Democratic presidential candidate Bernie Sanders has breakfast with Al Sharpton in an effort to broaden his appeal among African-American voters. Rough Cut (no reporter narration).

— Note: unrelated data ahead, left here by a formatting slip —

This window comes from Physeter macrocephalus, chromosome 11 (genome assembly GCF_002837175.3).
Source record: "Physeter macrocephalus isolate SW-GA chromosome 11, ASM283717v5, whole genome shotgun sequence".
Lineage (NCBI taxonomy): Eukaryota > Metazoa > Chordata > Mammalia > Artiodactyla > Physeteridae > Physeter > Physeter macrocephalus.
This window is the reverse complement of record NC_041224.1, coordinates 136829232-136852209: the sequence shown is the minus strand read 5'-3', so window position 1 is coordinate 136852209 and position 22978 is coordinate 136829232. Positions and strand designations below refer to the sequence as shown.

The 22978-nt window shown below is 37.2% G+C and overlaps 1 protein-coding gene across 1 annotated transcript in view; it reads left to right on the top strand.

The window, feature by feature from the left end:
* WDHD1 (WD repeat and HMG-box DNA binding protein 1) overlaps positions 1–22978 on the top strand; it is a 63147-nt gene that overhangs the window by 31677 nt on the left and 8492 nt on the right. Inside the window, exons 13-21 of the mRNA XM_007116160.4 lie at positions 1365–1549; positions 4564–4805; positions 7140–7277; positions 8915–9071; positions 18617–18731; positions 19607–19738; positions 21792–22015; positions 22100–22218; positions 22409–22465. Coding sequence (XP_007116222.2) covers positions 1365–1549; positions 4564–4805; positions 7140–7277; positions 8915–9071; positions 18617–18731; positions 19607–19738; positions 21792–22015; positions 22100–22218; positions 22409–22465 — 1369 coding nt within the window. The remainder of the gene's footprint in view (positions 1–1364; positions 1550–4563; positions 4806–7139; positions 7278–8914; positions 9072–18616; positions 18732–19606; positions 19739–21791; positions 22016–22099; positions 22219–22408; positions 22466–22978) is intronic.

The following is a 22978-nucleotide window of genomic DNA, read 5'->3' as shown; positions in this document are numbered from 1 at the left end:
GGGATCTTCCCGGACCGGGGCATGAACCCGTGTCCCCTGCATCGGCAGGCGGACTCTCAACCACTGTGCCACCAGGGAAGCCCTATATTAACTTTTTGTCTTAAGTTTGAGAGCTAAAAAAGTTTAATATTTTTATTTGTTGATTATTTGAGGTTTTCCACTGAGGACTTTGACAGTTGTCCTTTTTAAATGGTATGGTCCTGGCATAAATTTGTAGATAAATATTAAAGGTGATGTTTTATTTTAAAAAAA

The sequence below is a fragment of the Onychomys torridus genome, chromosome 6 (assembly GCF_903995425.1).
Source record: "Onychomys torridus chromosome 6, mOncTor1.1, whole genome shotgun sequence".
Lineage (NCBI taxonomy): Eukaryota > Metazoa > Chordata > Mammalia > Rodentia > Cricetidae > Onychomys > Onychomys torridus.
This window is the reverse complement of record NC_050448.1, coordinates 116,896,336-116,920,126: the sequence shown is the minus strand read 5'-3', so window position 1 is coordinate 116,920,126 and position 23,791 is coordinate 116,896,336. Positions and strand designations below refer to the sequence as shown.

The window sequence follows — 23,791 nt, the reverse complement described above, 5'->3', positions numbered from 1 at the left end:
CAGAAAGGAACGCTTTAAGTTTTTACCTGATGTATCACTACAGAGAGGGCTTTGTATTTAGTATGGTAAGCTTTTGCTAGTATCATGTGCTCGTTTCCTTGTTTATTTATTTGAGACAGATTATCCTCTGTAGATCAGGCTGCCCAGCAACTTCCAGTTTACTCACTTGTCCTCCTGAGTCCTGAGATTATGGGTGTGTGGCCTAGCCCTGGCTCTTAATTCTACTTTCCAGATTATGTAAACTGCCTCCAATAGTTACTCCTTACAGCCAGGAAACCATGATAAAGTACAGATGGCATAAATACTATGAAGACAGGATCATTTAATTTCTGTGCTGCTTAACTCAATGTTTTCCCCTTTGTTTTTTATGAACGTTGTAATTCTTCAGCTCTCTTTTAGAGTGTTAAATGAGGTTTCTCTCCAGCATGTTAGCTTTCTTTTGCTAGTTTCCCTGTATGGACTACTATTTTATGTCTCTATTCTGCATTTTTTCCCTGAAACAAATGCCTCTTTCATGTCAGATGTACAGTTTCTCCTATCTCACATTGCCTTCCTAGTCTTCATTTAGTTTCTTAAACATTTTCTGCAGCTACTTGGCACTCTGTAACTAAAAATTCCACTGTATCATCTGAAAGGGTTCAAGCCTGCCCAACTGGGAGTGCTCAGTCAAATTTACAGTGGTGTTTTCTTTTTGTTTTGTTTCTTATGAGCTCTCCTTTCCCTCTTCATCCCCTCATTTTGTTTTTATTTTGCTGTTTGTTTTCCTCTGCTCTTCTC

ROUGH CUT (NO REPORTER NARRATION) U.S. Democratic presidential candidate Bernie Sanders courted the African-American vote on Wednesday after thrashing former Secretary of State Hillary Clinton in the New Hampshire primary election and giving his anti-establishment campaign a major lift. Civil rights leader Rev. Al Sharpton met Sanders, a self-described democratic socialist and U.S. senator from Vermont, for breakfast at a restaurant in New York City's Harlem neighborhood. It was an attempt to chip away at Clinton's strong support from African-American voters, who will be crucial at the next Democratic primary, in South Carolina on Feb. 27. The two men hugged when they met outside Sylvia's soul food restaurant then sat alone for breakfast at a table near the window. They left a short time later. Sharpton and Barack Obama met at the same restaurant during the then-candidate's 2008 successful presidential campaign - a piece of symbolism for Sanders as he tries to connect with minority voters. The election on Nov. 8 is followed by the inauguration of Obama's successor early next year. "My concern is that in January of next year for the first time in American history a black family will be moving out of the White House. I do not want black concerns to be moved out with them. We must be front and center and not marginalized. And Senator Sanders coming here this morning further makes it clear that we will not be ignored," Sharpton, a Baptist minister and television talk show host, told reporters afterwards.